Symbols take on odd, sometimes offensive, meaning out of context

The bed and breakfast in Point Reyes Station was even nicer than it looked on the Web site. The room was big and clean, the common area comfortable and tasteful.

What gave me pause, however, were the stained-glass doors to the kitchen.

Their design was intricate. White and blue glass refracted the morning light in geometric patterns: stars — Stars of David. Something was off. Were these doors from a synagogue? And what about the handles, silver and ornate?

Over fresh-baked scones, eggs and fruit, the owner confirmed our suspicions. These were formerly the handles for a Torah. The glass had come from a bankrupt synagogue. He had bought the door complete at an auction and he had asked his Jewish friends if they thought there was anything offensive about it. They had assured him that there was not.

The experience left me perplexed. And so did another encounter with a charged image in an unexpected context.

Have you been to the Asian Art Museum in downtown San Francisco? For me, it was love at first sight with the hundreds of Buddhas and the architectural fusion of the classical old library and the sleek, airy new building.

One night my wife and I were at a concert in the performance hall. Something out of the corner of my eye made me do a double take. Bright red swastikas?

Right there, plain as day. But they were on a centuries-old Korean tapestry. When they were woven, Nazis weren’t even a possibility. Germany wasn’t even a nation yet. But here were the symbols nonetheless, refusing to let go of their hold on my imagination.

To whom does a symbol belong? Our God has no symbol and no name that we can pronounce; our God is transcendent. Yet we kiss and revere the Torah, we take pride in Magen Davids, we cringe at signs of Nazi hate.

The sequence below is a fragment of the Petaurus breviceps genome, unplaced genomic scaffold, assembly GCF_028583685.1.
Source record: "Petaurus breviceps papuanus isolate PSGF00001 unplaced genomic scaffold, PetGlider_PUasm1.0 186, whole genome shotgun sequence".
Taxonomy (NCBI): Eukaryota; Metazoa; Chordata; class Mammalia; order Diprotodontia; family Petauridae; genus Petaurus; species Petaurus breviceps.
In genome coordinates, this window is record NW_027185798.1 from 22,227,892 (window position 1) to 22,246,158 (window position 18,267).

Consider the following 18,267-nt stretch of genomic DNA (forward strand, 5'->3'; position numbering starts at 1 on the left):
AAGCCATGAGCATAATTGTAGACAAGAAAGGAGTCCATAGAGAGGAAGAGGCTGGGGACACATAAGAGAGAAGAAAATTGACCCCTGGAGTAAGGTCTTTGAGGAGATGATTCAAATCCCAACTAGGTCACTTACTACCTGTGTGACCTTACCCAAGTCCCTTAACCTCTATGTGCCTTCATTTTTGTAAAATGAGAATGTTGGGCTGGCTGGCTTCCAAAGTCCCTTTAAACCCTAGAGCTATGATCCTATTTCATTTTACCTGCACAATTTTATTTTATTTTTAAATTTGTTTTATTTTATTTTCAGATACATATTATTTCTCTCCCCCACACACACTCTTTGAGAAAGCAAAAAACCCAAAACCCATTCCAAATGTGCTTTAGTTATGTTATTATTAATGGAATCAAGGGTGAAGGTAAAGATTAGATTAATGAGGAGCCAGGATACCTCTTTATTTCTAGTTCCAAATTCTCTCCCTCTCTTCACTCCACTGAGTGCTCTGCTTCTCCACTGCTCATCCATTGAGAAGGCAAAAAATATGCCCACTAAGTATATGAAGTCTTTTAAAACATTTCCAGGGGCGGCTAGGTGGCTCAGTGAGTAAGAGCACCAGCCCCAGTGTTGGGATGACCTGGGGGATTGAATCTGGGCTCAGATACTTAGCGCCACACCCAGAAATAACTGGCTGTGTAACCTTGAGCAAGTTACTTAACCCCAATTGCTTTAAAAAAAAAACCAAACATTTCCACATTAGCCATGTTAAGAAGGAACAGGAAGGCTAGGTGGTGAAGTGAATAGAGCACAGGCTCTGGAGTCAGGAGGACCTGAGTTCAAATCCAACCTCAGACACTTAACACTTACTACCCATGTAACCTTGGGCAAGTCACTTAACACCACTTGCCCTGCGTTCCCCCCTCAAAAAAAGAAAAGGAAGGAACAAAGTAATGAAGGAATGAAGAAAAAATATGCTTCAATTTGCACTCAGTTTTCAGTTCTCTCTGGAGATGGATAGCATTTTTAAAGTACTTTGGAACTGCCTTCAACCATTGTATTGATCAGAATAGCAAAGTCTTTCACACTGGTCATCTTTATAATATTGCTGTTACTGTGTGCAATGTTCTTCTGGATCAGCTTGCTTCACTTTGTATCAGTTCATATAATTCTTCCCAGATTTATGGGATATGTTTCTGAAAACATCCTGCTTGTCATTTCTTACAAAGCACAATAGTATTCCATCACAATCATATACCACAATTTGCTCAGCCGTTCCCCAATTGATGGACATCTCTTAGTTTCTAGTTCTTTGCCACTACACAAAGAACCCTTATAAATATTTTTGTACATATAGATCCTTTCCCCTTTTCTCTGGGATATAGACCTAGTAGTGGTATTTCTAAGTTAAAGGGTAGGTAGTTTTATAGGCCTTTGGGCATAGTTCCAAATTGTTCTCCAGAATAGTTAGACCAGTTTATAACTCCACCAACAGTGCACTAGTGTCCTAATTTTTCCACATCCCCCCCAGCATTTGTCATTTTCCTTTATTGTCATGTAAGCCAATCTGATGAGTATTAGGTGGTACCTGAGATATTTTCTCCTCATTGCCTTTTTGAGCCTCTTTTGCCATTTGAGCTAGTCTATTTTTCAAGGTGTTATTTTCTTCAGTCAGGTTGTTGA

I think the key is that Jews know how to simultaneously question and acknowledge the power of an object. I looked at the Korean swastika-like symbol with a lump in my throat because of the chalk swastikas my stupid neighbor scrawled all over our front porch when I was a child. But then I look at the tapestry in the context of its history, its geography, and I realize how much bigger the swastika is than simply a Nazi symbol. It is a set of lines that, drawn by one hand, represent evil, yet by another communicate noble designs.

I tell myself that it comes down to awareness of context. Should I feel bad about the stained glass door and its handles? It would be better if the handles were on a Torah, the glass designs in a sanctuary. But there is nothing profane about their existence as objects of beauty in a bed and breakfast.

Better there than destroyed or sold for scrap.

This line of reasoning made more sense to me after walking through the Mission District on a Sunday afternoon.

Once again, something caught my attention in my peripheral vision. Across the street were Magen Davids painted on a storefront surrounded by lots of Spanish writing. When I crossed the street I also saw the Hebrew letters for Israel. It took me another few seconds to realize that the Spanish was mainly about Jesus and some pretty intense evangelical Christianity.

Here was a case of a symbol feeling smaller than its history. In a way I felt like the symbol was being destroyed through distortion, crushed into a messianic Christian context that was deceptive much like the manner in which Jews for Jesus utilize Jewish concepts to lure Jews into the Christian faith.

I guess I’d rather see a Magen David in the nonreligious scene of a B & B than in the storefront of someone who thinks Jews are going to hell unless they convert.

But back to the swastika and its cruel history. I know someone who had swastikas tattooed on his feet. Was he a neo-Nazi? No. He said was trying to reclaim the power of the ancient Asian symbol as a force of goodness.

I was disgusted, and told him so. He said that as a Jew I should be especially proud of him as a “a spiritual activist.” Here the lesson was clear: A symbol can live past its history, but it takes more than wearing something profane to make it sacred.

Perhaps the spiritual activist could use a visit to one of the few places it’s useful to display Nazi swastikas: a Holocaust museum.

Jay Schwartz can be reached at [email protected].